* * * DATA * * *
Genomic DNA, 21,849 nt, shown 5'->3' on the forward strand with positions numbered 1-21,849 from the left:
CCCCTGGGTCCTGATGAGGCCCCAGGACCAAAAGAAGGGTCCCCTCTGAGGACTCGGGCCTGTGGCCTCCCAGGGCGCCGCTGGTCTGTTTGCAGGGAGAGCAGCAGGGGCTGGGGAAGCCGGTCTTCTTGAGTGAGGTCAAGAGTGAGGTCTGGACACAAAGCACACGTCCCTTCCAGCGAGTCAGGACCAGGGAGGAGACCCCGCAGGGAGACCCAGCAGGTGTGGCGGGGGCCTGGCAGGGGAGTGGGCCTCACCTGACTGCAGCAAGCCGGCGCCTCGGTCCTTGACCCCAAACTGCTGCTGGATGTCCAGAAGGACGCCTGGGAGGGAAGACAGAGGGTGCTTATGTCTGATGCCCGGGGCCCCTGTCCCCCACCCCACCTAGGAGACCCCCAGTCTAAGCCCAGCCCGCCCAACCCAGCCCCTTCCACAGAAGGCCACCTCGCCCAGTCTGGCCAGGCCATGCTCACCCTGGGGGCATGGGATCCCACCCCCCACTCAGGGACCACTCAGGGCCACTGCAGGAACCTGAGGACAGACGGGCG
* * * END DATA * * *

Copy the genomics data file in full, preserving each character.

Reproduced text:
Genomic DNA, 21,849 nt, shown 5'->3' on the forward strand with positions numbered 1-21,849 from the left:
CCCCTGGGTCCTGATGAGGCCCCAGGACCAAAAGAAGGGTCCCCTCTGAGGACTCGGGCCTGTGGCCTCCCAGGGCGCCGCTGGTCTGTTTGCAGGGAGAGCAGCAGGGGCTGGGGAAGCCGGTCTTCTTGAGTGAGGTCAAGAGTGAGGTCTGGACACAAAGCACACGTCCCTTCCAGCGAGTCAGGACCAGGGAGGAGACCCCGCAGGGAGACCCAGCAGGTGTGGCGGGGGCCTGGCAGGGGAGTGGGCCTCACCTGACTGCAGCAAGCCGGCGCCTCGGTCCTTGACCCCAAACTGCTGCTGGATGTCCAGAAGGACGCCTGGGAGGGAAGACAGAGGGTGCTTATGTCTGATGCCCGGGGCCCCTGTCCCCCACCCCACCTAGGAGACCCCCAGTCTAAGCCCAGCCCGCCCAACCCAGCCCCTTCCACAGAAGGCCACCTCGCCCAGTCTGGCCAGGCCATGCTCACCCTGGGGGCATGGGATCCCACCCCCCACTCAGGGACCACTCAGGGCCACTGCAGGAACCTGAGGACAGACGGGCG